Litigation Release No. 21429 / March 3, 2010

Securities and Exchange Commission v. Ross Owen Haugen, Civil Action No. 1:09-CV-0129 (ND Ga.)

The Securities and Exchange Commission ("Commission") announced today that the Honorable Orinda D. Evans, United States District Judge for the Northern District of Georgia, entered final judgment on February 17, 2010 (with a later amendment thereto) against defendant Ross Owen Haugen ("Haugen") of Minneapolis, Minnesota. The judgment arises from an order granting the Commission's motion for summary judgment against Haugen, which also ordered that he pay disgorgement in the amount of $1,242,742.79, with prejudgment interest thereon in the amount of $125,316.63. The amended final judgment dated February 25, 2010, further ordered Haugen to pay a civil penalty in the amount equal to his ordered disgorgement. Haugen had previously been permanently enjoined from future violations of Section 17(a) of the Securities Act of 1933, and Sections 10(b) and 15(a) of the Securities Exchange Act of 1934 and Rule 10b-5 thereunder, in an order entered on February 5, 2009.

The Court made significant findings of fact and conclusions of law in the final judgment and amended final judgment against Haugen. Specifically, the Court concluded that Haugen engaged in fraud in connection with sales of securities interests in four offerings identified as Coadum Capital Fund 1, LLC ("Coadum 1"), Coadum Capital Fund II, LP ("Coadum II"), Coadum Capital Fund III, LP ("Coadum III") and Mansell Acquisition Company LP ("MAC"). Approximately $30 million was raised from investors in the four offerings from early 2006 through January 2008. The Court also concluded that Haugen while acting as vice president of sales and marketing for Coadum Advisors, Inc. ("Coadum"), served as the primary salesman for the offerings on behalf of Coadum and Mansell Capital Partners III, LLC ("Mansell").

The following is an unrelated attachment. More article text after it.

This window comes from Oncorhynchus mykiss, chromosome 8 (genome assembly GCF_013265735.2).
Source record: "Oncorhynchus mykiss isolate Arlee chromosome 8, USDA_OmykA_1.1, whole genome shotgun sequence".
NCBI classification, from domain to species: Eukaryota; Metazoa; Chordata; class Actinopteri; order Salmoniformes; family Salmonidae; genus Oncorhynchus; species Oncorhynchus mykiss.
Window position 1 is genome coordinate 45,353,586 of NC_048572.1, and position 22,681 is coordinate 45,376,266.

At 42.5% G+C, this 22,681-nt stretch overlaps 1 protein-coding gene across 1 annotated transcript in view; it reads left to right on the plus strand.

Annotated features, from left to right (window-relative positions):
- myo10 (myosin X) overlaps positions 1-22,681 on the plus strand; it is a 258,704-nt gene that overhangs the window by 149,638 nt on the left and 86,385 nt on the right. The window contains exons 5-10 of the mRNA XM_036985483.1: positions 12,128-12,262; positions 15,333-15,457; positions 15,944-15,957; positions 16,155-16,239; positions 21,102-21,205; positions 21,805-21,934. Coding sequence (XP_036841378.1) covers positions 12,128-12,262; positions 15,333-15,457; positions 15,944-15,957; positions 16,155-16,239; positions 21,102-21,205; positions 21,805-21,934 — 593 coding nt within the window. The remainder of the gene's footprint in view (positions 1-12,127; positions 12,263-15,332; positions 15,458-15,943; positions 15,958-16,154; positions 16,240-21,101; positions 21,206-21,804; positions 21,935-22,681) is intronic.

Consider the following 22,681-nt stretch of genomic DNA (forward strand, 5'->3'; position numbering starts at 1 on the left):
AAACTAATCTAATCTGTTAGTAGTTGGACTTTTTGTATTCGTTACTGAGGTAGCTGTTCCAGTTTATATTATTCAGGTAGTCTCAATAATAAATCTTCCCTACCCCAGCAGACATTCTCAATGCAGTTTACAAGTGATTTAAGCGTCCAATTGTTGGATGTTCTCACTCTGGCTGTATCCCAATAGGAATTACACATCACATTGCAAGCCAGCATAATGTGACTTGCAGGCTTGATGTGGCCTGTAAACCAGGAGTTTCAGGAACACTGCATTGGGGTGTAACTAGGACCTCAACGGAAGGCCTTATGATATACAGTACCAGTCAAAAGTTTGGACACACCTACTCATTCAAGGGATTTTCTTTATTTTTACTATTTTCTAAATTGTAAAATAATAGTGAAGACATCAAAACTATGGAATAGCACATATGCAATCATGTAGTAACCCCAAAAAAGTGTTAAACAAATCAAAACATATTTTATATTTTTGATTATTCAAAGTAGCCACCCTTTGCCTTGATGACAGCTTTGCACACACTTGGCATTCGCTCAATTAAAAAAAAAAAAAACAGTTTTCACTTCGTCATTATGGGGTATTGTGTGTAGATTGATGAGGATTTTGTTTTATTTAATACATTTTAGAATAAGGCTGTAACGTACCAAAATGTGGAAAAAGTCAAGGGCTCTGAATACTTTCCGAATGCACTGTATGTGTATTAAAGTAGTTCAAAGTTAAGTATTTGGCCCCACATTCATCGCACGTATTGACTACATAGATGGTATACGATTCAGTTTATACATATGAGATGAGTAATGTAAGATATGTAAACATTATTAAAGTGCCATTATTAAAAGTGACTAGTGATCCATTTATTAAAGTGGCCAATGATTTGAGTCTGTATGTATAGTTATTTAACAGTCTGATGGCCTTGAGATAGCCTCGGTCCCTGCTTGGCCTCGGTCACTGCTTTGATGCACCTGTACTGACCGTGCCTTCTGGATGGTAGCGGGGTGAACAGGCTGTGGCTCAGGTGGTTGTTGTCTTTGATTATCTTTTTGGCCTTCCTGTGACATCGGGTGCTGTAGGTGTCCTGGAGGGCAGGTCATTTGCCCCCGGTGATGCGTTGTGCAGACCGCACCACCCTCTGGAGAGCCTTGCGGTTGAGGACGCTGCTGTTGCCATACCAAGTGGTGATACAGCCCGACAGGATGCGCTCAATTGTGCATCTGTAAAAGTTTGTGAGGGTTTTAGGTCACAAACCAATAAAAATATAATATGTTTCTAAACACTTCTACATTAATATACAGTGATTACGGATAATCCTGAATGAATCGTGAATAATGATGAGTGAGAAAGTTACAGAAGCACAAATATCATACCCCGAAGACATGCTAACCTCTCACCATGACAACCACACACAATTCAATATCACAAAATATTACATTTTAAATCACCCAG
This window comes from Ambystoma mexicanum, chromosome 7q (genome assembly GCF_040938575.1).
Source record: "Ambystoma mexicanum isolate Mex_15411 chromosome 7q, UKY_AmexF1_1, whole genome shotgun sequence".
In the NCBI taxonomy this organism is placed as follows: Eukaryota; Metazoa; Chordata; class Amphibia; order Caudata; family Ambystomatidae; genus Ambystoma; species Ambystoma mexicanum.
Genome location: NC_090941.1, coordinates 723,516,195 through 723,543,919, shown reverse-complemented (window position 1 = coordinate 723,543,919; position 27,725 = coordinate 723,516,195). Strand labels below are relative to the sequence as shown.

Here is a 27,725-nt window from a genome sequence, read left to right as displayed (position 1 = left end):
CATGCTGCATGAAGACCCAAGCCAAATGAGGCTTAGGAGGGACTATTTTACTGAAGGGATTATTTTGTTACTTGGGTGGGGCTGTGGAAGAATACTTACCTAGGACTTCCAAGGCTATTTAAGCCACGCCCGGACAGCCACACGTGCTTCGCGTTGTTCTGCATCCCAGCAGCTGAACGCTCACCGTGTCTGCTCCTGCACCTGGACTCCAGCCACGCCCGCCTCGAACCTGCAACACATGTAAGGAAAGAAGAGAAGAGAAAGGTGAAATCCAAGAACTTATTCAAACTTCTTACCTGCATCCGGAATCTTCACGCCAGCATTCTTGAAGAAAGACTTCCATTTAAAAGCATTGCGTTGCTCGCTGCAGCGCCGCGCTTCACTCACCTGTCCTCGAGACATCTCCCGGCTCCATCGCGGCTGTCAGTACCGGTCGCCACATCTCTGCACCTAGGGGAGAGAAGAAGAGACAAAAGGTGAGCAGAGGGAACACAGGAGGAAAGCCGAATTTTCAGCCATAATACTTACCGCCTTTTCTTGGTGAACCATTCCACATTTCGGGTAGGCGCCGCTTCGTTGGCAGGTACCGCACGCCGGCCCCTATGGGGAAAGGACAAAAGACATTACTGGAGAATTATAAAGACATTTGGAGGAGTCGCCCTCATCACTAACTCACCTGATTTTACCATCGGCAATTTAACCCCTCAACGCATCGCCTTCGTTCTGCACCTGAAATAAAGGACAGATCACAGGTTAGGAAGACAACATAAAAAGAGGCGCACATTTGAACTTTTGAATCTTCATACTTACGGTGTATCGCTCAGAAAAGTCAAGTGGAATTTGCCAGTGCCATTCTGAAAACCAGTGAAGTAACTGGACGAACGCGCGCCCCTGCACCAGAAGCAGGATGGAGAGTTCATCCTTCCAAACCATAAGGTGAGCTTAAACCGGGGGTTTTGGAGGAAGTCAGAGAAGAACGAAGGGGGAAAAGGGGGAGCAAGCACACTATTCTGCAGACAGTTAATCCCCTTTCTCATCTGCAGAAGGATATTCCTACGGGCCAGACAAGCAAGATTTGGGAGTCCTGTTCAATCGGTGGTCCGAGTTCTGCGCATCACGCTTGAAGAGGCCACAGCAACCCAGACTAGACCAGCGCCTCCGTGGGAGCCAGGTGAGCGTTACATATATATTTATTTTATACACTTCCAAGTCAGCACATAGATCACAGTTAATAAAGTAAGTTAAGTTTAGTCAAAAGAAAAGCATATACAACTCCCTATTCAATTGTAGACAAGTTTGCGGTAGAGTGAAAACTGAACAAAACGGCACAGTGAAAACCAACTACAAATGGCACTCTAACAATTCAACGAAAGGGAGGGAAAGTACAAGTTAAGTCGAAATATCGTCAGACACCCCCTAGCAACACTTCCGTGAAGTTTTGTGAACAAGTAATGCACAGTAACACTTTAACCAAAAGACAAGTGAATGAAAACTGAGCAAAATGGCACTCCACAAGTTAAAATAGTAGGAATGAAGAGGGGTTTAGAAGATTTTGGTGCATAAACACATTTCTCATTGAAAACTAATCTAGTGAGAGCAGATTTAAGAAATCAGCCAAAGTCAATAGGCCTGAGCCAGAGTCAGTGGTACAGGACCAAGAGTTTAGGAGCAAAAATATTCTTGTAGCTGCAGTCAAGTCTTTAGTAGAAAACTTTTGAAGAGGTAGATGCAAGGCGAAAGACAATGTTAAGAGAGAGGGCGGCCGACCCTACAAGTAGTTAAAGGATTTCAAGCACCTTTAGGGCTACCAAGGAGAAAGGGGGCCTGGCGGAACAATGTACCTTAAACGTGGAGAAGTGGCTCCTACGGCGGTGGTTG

In its final judgment, the Court found that Haugen directly solicited and sold more than 50% of the Coadum securities in the offerings. The private placement memoranda for the four offerings ("PPMs"), all of which made similar representations, described an investment objective involving "risk-controlled" strategies consisting of purchasing AA or better rated securities at one price, and simultaneously selling the securities at a higher price, generating a profit on the price difference, which Coadum and Mansell referred to as "commercial trading programs." Coadum and Mansell invested the majority of the funds through a Malta based "investment platform" which in turn invested the funds in related entities which never began operation or provided any returns. Further, Coadum and Mansell falsely represented in monthly account statements to investors that the investors had been earning approximately four percent per month and that all or most of the investors' principal was in escrow. The Court found that Haugen told investors, falsely, that their investment principal was risk free, insured and never left the escrow account or was otherwise guaranteed against loss. In fact, Haugen knew that investors' funds were being invested in off-shore trading programs. Moreover, although the PPMs represented that no commissions were paid on the investments and that the promoters were compensated based on a percentage of earnings, Haugen personally was paid substantial commissions from investor funds prior to earnings on those funds, which never occurred. This is a companion case to SEC v. Coadum Advisors, Inc., et al., Civil Action File No. 1:08-CV-0011-ODE (N.D. Ga.), a civil action filed on an emergency basis on January 3, 2008.

See also: L.R. 20422 (January 3, 2008); L.R. 20444 (January 29, 2008); and L.R. 20859 (January 21, 2009); L.R. 20886 (February 6, 2009); and L.R. 21406 (February 3, 2010).


Last modified: 3/03/2010